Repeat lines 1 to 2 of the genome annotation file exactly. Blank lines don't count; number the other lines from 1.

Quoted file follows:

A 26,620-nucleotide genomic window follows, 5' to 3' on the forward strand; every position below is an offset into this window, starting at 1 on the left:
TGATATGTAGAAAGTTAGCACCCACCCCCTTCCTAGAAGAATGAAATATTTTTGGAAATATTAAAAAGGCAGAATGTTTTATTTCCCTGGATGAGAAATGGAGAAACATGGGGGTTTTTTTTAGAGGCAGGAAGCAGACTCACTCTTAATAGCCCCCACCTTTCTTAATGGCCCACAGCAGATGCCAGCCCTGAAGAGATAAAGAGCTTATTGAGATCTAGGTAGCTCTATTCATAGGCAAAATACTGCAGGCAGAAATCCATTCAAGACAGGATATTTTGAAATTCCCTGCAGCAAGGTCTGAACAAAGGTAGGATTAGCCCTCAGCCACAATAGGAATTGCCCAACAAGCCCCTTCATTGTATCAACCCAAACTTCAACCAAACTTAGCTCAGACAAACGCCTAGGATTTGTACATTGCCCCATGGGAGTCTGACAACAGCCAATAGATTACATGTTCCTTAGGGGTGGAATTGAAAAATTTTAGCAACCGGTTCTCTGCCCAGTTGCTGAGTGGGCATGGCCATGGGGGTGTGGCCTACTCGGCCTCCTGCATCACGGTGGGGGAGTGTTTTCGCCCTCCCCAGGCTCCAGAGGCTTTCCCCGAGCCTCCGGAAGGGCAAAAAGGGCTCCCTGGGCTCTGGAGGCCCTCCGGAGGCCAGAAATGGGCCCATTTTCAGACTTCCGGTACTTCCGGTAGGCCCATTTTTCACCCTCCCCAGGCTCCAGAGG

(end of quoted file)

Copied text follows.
A 26,620-nucleotide genomic window follows, 5' to 3' on the forward strand; every position below is an offset into this window, starting at 1 on the left:
TGATATGTAGAAAGTTAGCACCCACCCCCTTCCTAGAAGAATGAAATATTTTTGGAAATATTAAAAAGGCAGAATGTTTTATTTCCCTGGATGAGAAATGGAGAAACATGGGGGTTTTTTTTAGAGGCAGGAAGCAGACTCACTCTTAATAGCCCCCACCTTTCTTAATGGCCCACAGCAGATGCCAGCCCTGAAGAGATAAAGAGCTTATTGAGATCTAGGTAGCTCTATTCATAGGCAAAATACTGCAGGCAGAAATCCATTCAAGACAGGATATTTTGAAATTCCCTGCAGCAAGGTCTGAACAAAGGTAGGATTAGCCCTCAGCCACAATAGGAATTGCCCAACAAGCCCCTTCATTGTATCAACCCAAACTTCAACCAAACTTAGCTCAGACAAACGCCTAGGATTTGTACATTGCCCCATGGGAGTCTGACAACAGCCAATAGATTACATGTTCCTTAGGGGTGGAATTGAAAAATTTTAGCAACCGGTTCTCTGCCCAGTTGCTGAGTGGGCATGGCCATGGGGGTGTGGCCTACTCGGCCTCCTGCATCACGGTGGGGGAGTGTTTTCGCCCTCCCCAGGCTCCAGAGGCTTTCCCCGAGCCTCCGGAAGGGCAAAAAGGGCTCCCTGGGCTCTGGAGGCCCTCCGGAGGCCAGAAATGGGCCCATTTTCAGACTTCCGGTACTTCCGGTAGGCCCATTTTTCACCCTCCCCAGGCTCCAGAGG